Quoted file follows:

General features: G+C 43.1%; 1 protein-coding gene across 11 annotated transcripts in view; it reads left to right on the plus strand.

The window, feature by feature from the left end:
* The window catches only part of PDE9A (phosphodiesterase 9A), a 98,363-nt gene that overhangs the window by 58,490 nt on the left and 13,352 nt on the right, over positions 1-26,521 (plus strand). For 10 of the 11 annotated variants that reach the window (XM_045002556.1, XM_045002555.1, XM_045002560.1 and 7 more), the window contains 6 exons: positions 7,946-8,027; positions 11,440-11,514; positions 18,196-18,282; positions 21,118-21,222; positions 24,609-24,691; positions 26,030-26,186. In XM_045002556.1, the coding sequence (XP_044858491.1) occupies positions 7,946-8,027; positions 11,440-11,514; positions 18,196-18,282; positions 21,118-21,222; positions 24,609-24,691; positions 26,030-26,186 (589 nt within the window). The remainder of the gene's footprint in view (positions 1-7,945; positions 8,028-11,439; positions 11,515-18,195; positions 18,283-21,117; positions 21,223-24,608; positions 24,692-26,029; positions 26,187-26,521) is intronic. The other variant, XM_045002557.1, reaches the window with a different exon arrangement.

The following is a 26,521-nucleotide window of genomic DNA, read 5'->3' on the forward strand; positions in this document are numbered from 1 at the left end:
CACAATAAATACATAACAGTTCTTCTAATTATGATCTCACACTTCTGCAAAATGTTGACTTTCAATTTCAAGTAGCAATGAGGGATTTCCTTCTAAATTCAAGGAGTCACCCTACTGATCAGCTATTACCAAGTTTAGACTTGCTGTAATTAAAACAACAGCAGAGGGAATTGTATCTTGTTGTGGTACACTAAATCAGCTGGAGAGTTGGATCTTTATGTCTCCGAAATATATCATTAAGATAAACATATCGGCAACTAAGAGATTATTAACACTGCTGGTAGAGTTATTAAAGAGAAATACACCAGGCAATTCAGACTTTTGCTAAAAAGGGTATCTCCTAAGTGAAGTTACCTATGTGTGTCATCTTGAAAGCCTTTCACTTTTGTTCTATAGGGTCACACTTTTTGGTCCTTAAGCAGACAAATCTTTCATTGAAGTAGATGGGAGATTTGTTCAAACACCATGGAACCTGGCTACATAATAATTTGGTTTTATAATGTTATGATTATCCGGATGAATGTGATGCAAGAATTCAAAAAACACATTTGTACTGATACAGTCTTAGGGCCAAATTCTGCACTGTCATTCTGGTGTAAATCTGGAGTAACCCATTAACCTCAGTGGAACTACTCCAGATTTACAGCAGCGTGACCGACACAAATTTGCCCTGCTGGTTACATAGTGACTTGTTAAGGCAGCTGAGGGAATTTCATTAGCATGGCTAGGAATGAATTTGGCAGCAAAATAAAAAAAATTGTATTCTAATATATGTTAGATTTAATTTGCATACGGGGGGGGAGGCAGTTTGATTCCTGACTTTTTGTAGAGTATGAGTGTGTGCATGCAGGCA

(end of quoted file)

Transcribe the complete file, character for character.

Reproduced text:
General features: G+C 43.1%; 1 protein-coding gene across 11 annotated transcripts in view; it reads left to right on the plus strand.

The window, feature by feature from the left end:
* The window catches only part of PDE9A (phosphodiesterase 9A), a 98,363-nt gene that overhangs the window by 58,490 nt on the left and 13,352 nt on the right, over positions 1-26,521 (plus strand). For 10 of the 11 annotated variants that reach the window (XM_045002556.1, XM_045002555.1, XM_045002560.1 and 7 more), the window contains 6 exons: positions 7,946-8,027; positions 11,440-11,514; positions 18,196-18,282; positions 21,118-21,222; positions 24,609-24,691; positions 26,030-26,186. In XM_045002556.1, the coding sequence (XP_044858491.1) occupies positions 7,946-8,027; positions 11,440-11,514; positions 18,196-18,282; positions 21,118-21,222; positions 24,609-24,691; positions 26,030-26,186 (589 nt within the window). The remainder of the gene's footprint in view (positions 1-7,945; positions 8,028-11,439; positions 11,515-18,195; positions 18,283-21,117; positions 21,223-24,608; positions 24,692-26,029; positions 26,187-26,521) is intronic. The other variant, XM_045002557.1, reaches the window with a different exon arrangement.

The following is a 26,521-nucleotide window of genomic DNA, read 5'->3' on the forward strand; positions in this document are numbered from 1 at the left end:
CACAATAAATACATAACAGTTCTTCTAATTATGATCTCACACTTCTGCAAAATGTTGACTTTCAATTTCAAGTAGCAATGAGGGATTTCCTTCTAAATTCAAGGAGTCACCCTACTGATCAGCTATTACCAAGTTTAGACTTGCTGTAATTAAAACAACAGCAGAGGGAATTGTATCTTGTTGTGGTACACTAAATCAGCTGGAGAGTTGGATCTTTATGTCTCCGAAATATATCATTAAGATAAACATATCGGCAACTAAGAGATTATTAACACTGCTGGTAGAGTTATTAAAGAGAAATACACCAGGCAATTCAGACTTTTGCTAAAAAGGGTATCTCCTAAGTGAAGTTACCTATGTGTGTCATCTTGAAAGCCTTTCACTTTTGTTCTATAGGGTCACACTTTTTGGTCCTTAAGCAGACAAATCTTTCATTGAAGTAGATGGGAGATTTGTTCAAACACCATGGAACCTGGCTACATAATAATTTGGTTTTATAATGTTATGATTATCCGGATGAATGTGATGCAAGAATTCAAAAAACACATTTGTACTGATACAGTCTTAGGGCCAAATTCTGCACTGTCATTCTGGTGTAAATCTGGAGTAACCCATTAACCTCAGTGGAACTACTCCAGATTTACAGCAGCGTGACCGACACAAATTTGCCCTGCTGGTTACATAGTGACTTGTTAAGGCAGCTGAGGGAATTTCATTAGCATGGCTAGGAATGAATTTGGCAGCAAAATAAAAAAAATTGTATTCTAATATATGTTAGATTTAATTTGCATACGGGGGGGGAGGCAGTTTGATTCCTGACTTTTTGTAGAGTATGAGTGTGTGCATGCAGGCA